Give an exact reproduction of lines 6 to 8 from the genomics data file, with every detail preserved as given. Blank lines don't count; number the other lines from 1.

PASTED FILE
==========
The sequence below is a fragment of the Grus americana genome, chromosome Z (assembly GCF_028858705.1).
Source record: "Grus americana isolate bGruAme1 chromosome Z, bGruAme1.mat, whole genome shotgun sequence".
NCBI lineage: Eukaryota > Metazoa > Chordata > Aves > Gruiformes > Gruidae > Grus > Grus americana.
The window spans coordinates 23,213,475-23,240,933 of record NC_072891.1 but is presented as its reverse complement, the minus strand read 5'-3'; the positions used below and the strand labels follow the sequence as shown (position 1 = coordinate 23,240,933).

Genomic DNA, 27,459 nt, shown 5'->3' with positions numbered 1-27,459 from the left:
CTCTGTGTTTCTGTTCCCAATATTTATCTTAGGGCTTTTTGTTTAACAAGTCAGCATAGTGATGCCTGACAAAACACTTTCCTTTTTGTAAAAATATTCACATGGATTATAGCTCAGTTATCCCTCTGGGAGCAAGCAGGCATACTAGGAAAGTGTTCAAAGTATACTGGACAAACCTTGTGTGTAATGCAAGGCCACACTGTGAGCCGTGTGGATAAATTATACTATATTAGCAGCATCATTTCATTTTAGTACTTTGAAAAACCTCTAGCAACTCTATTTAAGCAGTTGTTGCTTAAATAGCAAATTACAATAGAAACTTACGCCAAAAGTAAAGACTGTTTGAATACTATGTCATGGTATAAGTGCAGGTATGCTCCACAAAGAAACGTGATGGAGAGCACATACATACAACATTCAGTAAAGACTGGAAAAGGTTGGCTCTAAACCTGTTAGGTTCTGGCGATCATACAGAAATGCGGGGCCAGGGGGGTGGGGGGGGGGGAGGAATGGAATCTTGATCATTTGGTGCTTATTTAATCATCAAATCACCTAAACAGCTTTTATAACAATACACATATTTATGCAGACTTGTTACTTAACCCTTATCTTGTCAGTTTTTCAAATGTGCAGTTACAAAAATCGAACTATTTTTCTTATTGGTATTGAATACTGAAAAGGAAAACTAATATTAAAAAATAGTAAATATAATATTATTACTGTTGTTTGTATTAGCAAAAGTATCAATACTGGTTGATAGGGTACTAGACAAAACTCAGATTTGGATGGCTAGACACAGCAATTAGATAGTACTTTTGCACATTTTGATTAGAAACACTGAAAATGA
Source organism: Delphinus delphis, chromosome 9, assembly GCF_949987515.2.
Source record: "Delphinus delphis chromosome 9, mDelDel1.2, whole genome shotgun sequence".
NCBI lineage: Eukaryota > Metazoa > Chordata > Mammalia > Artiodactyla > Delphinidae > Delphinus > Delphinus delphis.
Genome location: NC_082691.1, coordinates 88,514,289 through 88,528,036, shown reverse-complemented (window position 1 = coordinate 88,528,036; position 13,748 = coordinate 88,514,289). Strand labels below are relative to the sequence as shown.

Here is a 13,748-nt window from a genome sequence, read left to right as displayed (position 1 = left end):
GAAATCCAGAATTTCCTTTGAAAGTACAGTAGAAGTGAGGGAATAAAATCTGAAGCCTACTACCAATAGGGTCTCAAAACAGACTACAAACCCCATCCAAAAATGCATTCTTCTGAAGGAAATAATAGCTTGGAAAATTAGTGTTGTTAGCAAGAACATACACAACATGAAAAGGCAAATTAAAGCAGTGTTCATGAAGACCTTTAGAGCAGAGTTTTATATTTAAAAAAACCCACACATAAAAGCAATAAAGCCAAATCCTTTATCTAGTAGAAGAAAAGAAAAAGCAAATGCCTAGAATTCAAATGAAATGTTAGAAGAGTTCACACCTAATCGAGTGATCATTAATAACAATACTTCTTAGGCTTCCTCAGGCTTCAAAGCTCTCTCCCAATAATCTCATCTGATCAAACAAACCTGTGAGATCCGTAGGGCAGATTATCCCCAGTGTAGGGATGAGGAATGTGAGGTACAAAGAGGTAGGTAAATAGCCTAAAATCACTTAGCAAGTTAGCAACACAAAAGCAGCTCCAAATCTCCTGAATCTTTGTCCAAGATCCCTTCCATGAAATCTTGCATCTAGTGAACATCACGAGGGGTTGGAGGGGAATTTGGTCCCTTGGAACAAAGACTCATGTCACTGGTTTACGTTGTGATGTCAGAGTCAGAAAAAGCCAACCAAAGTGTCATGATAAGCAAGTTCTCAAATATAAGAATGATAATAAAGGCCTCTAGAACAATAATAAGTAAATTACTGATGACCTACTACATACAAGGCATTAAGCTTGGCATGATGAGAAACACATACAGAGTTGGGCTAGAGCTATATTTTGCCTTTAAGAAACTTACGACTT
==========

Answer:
CTCTGTGTTTCTGTTCCCAATATTTATCTTAGGGCTTTTTGTTTAACAAGTCAGCATAGTGATGCCTGACAAAACACTTTCCTTTTTGTAAAAATATTCACATGGATTATAGCTCAGTTATCCCTCTGGGAGCAAGCAGGCATACTAGGAAAGTGTTCAAAGTATACTGGACAAACCTTGTGTGTAATGCAAGGCCACACTGTGAGCCGTGTGGATAAATTATACTATATTAGCAGCATCATTTCATTTTAGTACTTTGAAAAACCTCTAGCAACTCTATTTAAGCAGTTGTTGCTTAAATAGCAAATTACAATAGAAACTTACGCCAAAAGTAAAGACTGTTTGAATACTATGTCATGGTATAAGTGCAGGTATGCTCCACAAAGAAACGTGATGGAGAGCACATACATACAACATTCAGTAAAGACTGGAAAAGGTTGGCTCTAAACCTGTTAGGTTCTGGCGATCATACAGAAATGCGGGGCCAGGGGGGTGGGGGGGGGGGAGGAATGGAATCTTGATCATTTGGTGCTTATTTAATCATCAAATCACCTAAACAGCTTTTATAACAATACACATATTTATGCAGACTTGTTACTTAACCCTTATCTTGTCAGTTTTTCAAATGTGCAGTTACAAAAATCGAACTATTTTTCTTATTGGTATTGAATACTGAAAAGGAAAACTAATATTAAAAAATAGTAAATATAATATTATTACTGTTGTTTGTATTAGCAAAAGTATCAATACTGGTTGATAGGGTACTAGACAAAACTCAGATTTGGATGGCTAGACACAGCAATTAGATAGTACTTTTGCACATTTTGATTAGAAACACTGAAAATGA
Source organism: Delphinus delphis, chromosome 9, assembly GCF_949987515.2.
Source record: "Delphinus delphis chromosome 9, mDelDel1.2, whole genome shotgun sequence".